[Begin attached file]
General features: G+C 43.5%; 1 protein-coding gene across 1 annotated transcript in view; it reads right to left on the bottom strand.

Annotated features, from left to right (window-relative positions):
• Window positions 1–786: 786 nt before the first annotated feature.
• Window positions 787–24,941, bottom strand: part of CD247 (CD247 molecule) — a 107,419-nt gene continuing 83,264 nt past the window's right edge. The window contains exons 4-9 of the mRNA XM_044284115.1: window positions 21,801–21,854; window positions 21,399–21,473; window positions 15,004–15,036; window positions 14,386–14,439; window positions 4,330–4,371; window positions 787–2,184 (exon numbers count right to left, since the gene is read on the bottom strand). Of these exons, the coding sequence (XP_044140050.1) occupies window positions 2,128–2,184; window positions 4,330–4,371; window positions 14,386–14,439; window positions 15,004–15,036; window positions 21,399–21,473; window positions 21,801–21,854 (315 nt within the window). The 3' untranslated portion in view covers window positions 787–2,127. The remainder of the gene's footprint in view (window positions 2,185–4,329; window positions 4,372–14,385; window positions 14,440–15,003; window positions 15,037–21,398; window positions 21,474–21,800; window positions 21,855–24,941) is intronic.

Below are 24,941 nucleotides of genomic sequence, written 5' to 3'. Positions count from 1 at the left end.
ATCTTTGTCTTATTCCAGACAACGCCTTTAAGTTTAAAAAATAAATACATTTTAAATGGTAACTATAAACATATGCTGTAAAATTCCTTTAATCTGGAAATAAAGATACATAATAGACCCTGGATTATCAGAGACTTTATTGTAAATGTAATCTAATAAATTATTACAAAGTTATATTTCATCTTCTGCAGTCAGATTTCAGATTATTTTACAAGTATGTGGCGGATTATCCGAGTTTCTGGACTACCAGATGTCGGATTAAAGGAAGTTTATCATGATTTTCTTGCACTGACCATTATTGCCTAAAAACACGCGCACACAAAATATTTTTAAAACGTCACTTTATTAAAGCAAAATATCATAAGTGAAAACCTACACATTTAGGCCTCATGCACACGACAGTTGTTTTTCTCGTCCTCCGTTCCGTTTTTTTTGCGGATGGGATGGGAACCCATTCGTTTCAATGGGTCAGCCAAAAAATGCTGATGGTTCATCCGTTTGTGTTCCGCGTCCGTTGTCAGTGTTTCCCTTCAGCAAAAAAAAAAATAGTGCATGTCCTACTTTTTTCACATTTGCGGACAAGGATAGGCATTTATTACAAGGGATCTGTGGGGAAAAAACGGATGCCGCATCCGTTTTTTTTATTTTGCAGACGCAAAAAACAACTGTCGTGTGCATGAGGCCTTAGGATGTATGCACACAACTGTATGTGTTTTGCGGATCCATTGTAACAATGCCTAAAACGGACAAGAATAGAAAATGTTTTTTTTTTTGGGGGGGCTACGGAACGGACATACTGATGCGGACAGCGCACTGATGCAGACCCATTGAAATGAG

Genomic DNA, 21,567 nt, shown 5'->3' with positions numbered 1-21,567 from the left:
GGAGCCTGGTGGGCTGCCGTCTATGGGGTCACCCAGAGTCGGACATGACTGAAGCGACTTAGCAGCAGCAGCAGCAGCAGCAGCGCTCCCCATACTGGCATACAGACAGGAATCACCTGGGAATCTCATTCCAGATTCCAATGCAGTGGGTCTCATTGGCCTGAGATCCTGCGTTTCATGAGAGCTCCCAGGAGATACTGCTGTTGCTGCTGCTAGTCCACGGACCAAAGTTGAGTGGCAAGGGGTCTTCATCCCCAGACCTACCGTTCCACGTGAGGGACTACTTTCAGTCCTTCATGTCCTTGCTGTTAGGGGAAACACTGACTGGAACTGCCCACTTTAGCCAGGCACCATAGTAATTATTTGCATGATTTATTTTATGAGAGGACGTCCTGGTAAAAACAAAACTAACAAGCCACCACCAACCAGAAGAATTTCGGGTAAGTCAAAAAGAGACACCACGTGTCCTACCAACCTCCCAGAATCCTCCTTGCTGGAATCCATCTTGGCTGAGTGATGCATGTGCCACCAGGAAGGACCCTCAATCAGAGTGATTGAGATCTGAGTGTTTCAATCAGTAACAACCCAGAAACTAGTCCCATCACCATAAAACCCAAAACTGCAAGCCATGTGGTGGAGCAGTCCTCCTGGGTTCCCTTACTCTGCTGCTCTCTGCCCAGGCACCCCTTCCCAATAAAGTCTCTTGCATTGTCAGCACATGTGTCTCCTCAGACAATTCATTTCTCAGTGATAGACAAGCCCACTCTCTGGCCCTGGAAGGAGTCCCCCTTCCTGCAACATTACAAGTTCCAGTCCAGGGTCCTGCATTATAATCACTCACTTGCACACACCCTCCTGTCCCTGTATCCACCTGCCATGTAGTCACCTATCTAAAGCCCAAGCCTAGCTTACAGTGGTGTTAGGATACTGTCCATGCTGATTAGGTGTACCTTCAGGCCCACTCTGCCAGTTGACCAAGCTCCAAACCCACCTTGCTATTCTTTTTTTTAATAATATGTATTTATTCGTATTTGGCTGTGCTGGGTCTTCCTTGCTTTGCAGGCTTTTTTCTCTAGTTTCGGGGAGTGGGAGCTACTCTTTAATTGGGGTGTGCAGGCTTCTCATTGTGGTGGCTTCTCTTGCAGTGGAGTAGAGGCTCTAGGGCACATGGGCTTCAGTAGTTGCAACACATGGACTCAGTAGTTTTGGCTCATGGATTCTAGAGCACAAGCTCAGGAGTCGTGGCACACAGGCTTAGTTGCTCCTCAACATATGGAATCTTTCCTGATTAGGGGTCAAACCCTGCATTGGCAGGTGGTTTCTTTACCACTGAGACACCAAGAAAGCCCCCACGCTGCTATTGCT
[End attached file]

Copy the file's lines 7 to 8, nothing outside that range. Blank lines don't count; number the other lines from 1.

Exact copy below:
Genomic DNA, 21,567 nt, shown 5'->3' with positions numbered 1-21,567 from the left:
GGAGCCTGGTGGGCTGCCGTCTATGGGGTCACCCAGAGTCGGACATGACTGAAGCGACTTAGCAGCAGCAGCAGCAGCAGCAGCGCTCCCCATACTGGCATACAGACAGGAATCACCTGGGAATCTCATTCCAGATTCCAATGCAGTGGGTCTCATTGGCCTGAGATCCTGCGTTTCATGAGAGCTCCCAGGAGATACTGCTGTTGCTGCTGCTAGTCCACGGACCAAAGTTGAGTGGCAAGGGGTCTTCATCCCCAGACCTACCGTTCCACGTGAGGGACTACTTTCAGTCCTTCATGTCCTTGCTGTTAGGGGAAACACTGACTGGAACTGCCCACTTTAGCCAGGCACCATAGTAATTATTTGCATGATTTATTTTATGAGAGGACGTCCTGGTAAAAACAAAACTAACAAGCCACCACCAACCAGAAGAATTTCGGGTAAGTCAAAAAGAGACACCACGTGTCCTACCAACCTCCCAGAATCCTCCTTGCTGGAATCCATCTTGGCTGAGTGATGCATGTGCCACCAGGAAGGACCCTCAATCAGAGTGATTGAGATCTGAGTGTTTCAATCAGTAACAACCCAGAAACTAGTCCCATCACCATAAAACCCAAAACTGCAAGCCATGTGGTGGAGCAGTCCTCCTGGGTTCCCTTACTCTGCTGCTCTCTGCCCAGGCACCCCTTCCCAATAAAGTCTCTTGCATTGTCAGCACATGTGTCTCCTCAGACAATTCATTTCTCAGTGATAGACAAGCCCACTCTCTGGCCCTGGAAGGAGTCCCCCTTCCTGCAACATTACAAGTTCCAGTCCAGGGTCCTGCATTATAATCACTCACTTGCACACACCCTCCTGTCCCTGTATCCACCTGCCATGTAGTCACCTATCTAAAGCCCAAGCCTAGCTTACAGTGGTGTTAGGATACTGTCCATGCTGATTAGGTGTACCTTCAGGCCCACTCTGCCAGTTGACCAAGCTCCAAACCCACCTTGCTATTCTTTTTTTTAATAATATGTATTTATTCGTATTTGGCTGTGCTGGGTCTTCCTTGCTTTGCAGGCTTTTTTCTCTAGTTTCGGGGAGTGGGAGCTACTCTTTAATTGGGGTGTGCAGGCTTCTCATTGTGGTGGCTTCTCTTGCAGTGGAGTAGAGGCTCTAGGGCACATGGGCTTCAGTAGTTGCAACACATGGACTCAGTAGTTTTGGCTCATGGATTCTAGAGCACAAGCTCAGGAGTCGTGGCACACAGGCTTAGTTGCTCCTCAACATATGGAATCTTTCCTGATTAGGGGTCAAACCCTGCATTGGCAGGTGGTTTCTTTACCACTGAGACACCAAGAAAGCCCCCACGCTGCTATTGCT